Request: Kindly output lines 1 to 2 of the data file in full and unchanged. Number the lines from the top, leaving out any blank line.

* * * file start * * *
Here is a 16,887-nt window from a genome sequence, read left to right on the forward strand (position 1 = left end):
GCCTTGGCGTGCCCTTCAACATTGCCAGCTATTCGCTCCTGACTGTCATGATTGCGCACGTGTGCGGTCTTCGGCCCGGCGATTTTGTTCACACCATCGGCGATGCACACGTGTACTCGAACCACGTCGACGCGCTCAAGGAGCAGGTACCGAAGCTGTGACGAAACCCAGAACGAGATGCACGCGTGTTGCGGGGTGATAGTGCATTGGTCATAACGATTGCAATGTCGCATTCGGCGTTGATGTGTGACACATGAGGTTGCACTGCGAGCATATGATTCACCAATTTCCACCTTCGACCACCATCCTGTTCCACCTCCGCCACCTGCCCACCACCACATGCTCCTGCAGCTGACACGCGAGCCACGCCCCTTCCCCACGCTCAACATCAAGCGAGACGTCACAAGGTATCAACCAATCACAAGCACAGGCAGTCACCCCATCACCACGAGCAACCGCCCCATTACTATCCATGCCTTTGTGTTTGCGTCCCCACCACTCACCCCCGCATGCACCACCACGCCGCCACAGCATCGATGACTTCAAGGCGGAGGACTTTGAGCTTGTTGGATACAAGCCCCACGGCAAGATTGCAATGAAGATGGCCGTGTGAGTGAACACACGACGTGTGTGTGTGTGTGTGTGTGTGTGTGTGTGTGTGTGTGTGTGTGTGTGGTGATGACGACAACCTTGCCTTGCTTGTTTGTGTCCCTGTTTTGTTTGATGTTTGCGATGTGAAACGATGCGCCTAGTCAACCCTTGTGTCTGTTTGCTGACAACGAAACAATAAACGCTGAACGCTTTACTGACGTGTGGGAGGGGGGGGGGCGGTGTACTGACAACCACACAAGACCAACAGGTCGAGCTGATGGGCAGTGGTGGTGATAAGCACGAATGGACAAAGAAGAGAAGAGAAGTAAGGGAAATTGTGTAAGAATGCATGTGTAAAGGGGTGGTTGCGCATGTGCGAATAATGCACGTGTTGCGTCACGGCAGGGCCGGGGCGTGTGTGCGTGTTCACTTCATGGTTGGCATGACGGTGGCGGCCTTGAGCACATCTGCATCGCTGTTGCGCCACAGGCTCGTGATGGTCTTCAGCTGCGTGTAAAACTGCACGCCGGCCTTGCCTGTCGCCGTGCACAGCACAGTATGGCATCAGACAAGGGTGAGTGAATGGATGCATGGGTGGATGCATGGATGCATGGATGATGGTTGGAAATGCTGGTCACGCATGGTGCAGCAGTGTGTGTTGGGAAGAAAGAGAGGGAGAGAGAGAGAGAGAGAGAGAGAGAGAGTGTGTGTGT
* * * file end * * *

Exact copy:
Here is a 16,887-nt window from a genome sequence, read left to right on the forward strand (position 1 = left end):
GCCTTGGCGTGCCCTTCAACATTGCCAGCTATTCGCTCCTGACTGTCATGATTGCGCACGTGTGCGGTCTTCGGCCCGGCGATTTTGTTCACACCATCGGCGATGCACACGTGTACTCGAACCACGTCGACGCGCTCAAGGAGCAGGTACCGAAGCTGTGACGAAACCCAGAACGAGATGCACGCGTGTTGCGGGGTGATAGTGCATTGGTCATAACGATTGCAATGTCGCATTCGGCGTTGATGTGTGACACATGAGGTTGCACTGCGAGCATATGATTCACCAATTTCCACCTTCGACCACCATCCTGTTCCACCTCCGCCACCTGCCCACCACCACATGCTCCTGCAGCTGACACGCGAGCCACGCCCCTTCCCCACGCTCAACATCAAGCGAGACGTCACAAGGTATCAACCAATCACAAGCACAGGCAGTCACCCCATCACCACGAGCAACCGCCCCATTACTATCCATGCCTTTGTGTTTGCGTCCCCACCACTCACCCCCGCATGCACCACCACGCCGCCACAGCATCGATGACTTCAAGGCGGAGGACTTTGAGCTTGTTGGATACAAGCCCCACGGCAAGATTGCAATGAAGATGGCCGTGTGAGTGAACACACGACGTGTGTGTGTGTGTGTGTGTGTGTGTGTGTGTGTGTGTGTGTGTGTGTGGTGATGACGACAACCTTGCCTTGCTTGTTTGTGTCCCTGTTTTGTTTGATGTTTGCGATGTGAAACGATGCGCCTAGTCAACCCTTGTGTCTGTTTGCTGACAACGAAACAATAAACGCTGAACGCTTTACTGACGTGTGGGAGGGGGGGGGGCGGTGTACTGACAACCACACAAGACCAACAGGTCGAGCTGATGGGCAGTGGTGGTGATAAGCACGAATGGACAAAGAAGAGAAGAGAAGTAAGGGAAATTGTGTAAGAATGCATGTGTAAAGGGGTGGTTGCGCATGTGCGAATAATGCACGTGTTGCGTCACGGCAGGGCCGGGGCGTGTGTGCGTGTTCACTTCATGGTTGGCATGACGGTGGCGGCCTTGAGCACATCTGCATCGCTGTTGCGCCACAGGCTCGTGATGGTCTTCAGCTGCGTGTAAAACTGCACGCCGGCCTTGCCTGTCGCCGTGCACAGCACAGTATGGCATCAGACAAGGGTGAGTGAATGGATGCATGGGTGGATGCATGGATGCATGGATGATGGTTGGAAATGCTGGTCACGCATGGTGCAGCAGTGTGTGTTGGGAAGAAAGAGAGGGAGAGAGAGAGAGAGAGAGAGAGAGAGAGTGTGTGTGT